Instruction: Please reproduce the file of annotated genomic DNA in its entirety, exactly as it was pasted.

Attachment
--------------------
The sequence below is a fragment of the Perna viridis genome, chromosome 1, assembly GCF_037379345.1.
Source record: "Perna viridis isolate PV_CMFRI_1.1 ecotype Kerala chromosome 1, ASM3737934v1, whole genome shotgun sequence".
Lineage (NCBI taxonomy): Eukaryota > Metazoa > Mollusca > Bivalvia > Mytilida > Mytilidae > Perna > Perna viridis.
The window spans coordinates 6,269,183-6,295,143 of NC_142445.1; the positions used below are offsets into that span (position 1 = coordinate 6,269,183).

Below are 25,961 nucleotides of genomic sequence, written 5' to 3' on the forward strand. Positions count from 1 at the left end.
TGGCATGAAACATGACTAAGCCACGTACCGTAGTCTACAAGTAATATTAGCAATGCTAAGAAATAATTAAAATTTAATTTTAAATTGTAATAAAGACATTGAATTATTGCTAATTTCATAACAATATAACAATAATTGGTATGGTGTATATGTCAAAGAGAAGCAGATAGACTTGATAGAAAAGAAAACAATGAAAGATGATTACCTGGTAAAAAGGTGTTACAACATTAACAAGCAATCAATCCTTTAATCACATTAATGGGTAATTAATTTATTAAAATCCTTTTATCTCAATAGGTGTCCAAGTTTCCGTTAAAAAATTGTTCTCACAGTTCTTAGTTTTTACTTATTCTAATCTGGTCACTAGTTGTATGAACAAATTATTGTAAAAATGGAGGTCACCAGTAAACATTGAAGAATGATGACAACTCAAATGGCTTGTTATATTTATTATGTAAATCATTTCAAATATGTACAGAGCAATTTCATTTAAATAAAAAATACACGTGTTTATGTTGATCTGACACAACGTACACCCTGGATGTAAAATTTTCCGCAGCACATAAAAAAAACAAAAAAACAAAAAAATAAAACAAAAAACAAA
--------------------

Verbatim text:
The sequence below is a fragment of the Perna viridis genome, chromosome 1, assembly GCF_037379345.1.
Source record: "Perna viridis isolate PV_CMFRI_1.1 ecotype Kerala chromosome 1, ASM3737934v1, whole genome shotgun sequence".
Lineage (NCBI taxonomy): Eukaryota > Metazoa > Mollusca > Bivalvia > Mytilida > Mytilidae > Perna > Perna viridis.
The window spans coordinates 6,269,183-6,295,143 of NC_142445.1; the positions used below are offsets into that span (position 1 = coordinate 6,269,183).

Below are 25,961 nucleotides of genomic sequence, written 5' to 3' on the forward strand. Positions count from 1 at the left end.
TGGCATGAAACATGACTAAGCCACGTACCGTAGTCTACAAGTAATATTAGCAATGCTAAGAAATAATTAAAATTTAATTTTAAATTGTAATAAAGACATTGAATTATTGCTAATTTCATAACAATATAACAATAATTGGTATGGTGTATATGTCAAAGAGAAGCAGATAGACTTGATAGAAAAGAAAACAATGAAAGATGATTACCTGGTAAAAAGGTGTTACAACATTAACAAGCAATCAATCCTTTAATCACATTAATGGGTAATTAATTTATTAAAATCCTTTTATCTCAATAGGTGTCCAAGTTTCCGTTAAAAAATTGTTCTCACAGTTCTTAGTTTTTACTTATTCTAATCTGGTCACTAGTTGTATGAACAAATTATTGTAAAAATGGAGGTCACCAGTAAACATTGAAGAATGATGACAACTCAAATGGCTTGTTATATTTATTATGTAAATCATTTCAAATATGTACAGAGCAATTTCATTTAAATAAAAAATACACGTGTTTATGTTGATCTGACACAACGTACACCCTGGATGTAAAATTTTCCGCAGCACATAAAAAAAACAAAAAAACAAAAAAATAAAACAAAAAACAAA